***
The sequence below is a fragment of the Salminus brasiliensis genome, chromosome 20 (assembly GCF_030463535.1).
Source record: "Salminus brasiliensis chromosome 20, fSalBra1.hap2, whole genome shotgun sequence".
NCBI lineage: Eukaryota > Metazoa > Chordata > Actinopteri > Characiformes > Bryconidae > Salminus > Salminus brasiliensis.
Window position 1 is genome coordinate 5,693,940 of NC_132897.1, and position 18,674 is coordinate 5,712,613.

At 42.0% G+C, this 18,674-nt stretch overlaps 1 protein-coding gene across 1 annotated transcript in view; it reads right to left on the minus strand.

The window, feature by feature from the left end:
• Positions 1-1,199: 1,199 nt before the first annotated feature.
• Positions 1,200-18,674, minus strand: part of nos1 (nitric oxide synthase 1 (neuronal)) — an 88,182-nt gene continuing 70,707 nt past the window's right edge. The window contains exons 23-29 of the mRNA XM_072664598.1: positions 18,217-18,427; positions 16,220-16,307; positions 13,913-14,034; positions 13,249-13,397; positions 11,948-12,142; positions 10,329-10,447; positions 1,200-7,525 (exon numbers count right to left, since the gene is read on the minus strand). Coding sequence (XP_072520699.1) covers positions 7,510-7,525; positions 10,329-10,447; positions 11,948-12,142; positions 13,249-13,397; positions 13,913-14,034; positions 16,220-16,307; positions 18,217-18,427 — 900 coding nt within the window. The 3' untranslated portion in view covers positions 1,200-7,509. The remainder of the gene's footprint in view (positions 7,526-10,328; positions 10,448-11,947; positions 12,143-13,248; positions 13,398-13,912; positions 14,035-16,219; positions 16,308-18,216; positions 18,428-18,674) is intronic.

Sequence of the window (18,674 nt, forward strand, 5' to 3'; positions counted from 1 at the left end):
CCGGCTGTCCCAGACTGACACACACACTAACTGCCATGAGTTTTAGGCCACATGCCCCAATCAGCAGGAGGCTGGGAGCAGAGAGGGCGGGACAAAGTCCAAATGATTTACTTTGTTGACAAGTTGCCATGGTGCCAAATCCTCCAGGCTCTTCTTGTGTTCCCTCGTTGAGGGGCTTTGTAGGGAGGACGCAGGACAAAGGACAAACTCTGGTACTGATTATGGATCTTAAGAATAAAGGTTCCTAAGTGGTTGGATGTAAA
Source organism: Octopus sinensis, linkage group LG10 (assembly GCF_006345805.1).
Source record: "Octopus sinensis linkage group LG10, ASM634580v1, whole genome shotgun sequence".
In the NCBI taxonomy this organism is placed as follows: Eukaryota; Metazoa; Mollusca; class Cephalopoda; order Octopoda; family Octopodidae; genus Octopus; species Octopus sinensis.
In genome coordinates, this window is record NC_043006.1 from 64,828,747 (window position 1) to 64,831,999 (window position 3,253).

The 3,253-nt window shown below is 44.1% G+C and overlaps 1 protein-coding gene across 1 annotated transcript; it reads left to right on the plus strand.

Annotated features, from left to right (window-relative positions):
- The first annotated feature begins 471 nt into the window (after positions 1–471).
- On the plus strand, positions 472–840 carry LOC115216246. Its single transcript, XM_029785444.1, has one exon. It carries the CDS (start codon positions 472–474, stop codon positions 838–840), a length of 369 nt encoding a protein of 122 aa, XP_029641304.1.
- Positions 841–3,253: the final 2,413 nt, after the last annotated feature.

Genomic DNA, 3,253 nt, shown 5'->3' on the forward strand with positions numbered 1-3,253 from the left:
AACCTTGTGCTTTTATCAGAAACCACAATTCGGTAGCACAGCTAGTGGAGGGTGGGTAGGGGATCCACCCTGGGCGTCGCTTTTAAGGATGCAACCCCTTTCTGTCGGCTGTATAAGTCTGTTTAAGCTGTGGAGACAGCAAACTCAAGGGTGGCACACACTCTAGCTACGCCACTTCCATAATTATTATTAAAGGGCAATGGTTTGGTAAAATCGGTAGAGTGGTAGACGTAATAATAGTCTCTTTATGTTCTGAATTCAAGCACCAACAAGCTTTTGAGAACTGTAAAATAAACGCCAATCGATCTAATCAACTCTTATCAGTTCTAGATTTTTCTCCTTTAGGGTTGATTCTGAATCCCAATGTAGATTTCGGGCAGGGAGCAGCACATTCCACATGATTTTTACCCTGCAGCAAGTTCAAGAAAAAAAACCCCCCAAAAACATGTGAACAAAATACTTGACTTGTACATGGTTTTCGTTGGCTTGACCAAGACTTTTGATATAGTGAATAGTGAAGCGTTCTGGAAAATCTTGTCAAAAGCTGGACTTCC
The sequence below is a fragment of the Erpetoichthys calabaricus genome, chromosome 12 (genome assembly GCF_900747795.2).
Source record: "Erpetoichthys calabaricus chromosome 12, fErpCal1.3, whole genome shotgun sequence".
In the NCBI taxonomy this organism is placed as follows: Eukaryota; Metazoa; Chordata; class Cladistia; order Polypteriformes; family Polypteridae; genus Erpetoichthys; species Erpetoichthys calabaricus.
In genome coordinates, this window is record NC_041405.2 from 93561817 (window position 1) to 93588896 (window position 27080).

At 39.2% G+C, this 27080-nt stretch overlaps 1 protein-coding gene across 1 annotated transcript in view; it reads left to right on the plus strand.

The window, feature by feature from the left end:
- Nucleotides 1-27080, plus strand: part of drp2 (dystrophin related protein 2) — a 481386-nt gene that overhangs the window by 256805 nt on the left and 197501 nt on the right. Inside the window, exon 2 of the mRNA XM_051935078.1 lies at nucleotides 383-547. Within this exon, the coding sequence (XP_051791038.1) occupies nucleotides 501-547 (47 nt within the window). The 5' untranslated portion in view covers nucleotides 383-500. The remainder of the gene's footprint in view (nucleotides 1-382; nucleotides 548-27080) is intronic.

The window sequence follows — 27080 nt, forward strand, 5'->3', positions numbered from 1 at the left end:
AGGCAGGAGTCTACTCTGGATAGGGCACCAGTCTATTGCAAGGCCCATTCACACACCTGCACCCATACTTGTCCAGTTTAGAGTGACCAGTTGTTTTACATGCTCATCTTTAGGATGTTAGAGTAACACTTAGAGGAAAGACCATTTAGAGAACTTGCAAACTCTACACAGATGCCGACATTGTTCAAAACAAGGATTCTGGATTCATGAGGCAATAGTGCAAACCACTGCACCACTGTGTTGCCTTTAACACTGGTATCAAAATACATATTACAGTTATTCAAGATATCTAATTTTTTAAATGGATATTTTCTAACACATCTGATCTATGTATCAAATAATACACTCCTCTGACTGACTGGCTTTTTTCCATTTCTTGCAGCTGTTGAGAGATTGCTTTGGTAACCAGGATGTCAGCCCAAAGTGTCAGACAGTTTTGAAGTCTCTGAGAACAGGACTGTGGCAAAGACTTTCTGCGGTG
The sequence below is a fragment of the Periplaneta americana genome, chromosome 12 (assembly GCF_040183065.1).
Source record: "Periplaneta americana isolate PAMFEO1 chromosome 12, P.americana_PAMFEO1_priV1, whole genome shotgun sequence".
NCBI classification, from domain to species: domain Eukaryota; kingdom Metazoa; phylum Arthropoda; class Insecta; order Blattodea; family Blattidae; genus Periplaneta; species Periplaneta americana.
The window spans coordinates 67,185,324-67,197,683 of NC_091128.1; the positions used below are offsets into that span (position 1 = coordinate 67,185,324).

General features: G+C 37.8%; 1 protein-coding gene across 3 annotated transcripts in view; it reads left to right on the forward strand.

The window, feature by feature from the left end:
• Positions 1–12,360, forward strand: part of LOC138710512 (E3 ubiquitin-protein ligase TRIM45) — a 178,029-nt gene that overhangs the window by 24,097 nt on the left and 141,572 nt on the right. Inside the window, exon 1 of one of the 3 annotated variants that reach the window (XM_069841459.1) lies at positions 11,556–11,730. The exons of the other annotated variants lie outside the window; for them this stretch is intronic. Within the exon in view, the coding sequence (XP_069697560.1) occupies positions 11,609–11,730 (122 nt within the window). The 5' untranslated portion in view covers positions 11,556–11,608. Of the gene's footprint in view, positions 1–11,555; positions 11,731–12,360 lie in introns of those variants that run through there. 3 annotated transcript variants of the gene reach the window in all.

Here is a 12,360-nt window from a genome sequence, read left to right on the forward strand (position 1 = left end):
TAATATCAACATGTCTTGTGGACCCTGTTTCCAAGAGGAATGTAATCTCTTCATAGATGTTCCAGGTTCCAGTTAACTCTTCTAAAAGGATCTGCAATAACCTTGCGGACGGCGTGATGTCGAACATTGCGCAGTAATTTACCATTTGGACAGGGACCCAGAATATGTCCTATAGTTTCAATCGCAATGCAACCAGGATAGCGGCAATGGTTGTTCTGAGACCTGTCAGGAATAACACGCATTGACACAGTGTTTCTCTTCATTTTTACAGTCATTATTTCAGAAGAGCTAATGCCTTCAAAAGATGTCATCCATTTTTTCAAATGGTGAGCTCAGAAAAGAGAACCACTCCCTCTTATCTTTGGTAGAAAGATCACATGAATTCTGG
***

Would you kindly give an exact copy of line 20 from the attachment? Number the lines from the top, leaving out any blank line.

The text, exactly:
Genomic DNA, 3,253 nt, shown 5'->3' on the forward strand with positions numbered 1-3,253 from the left: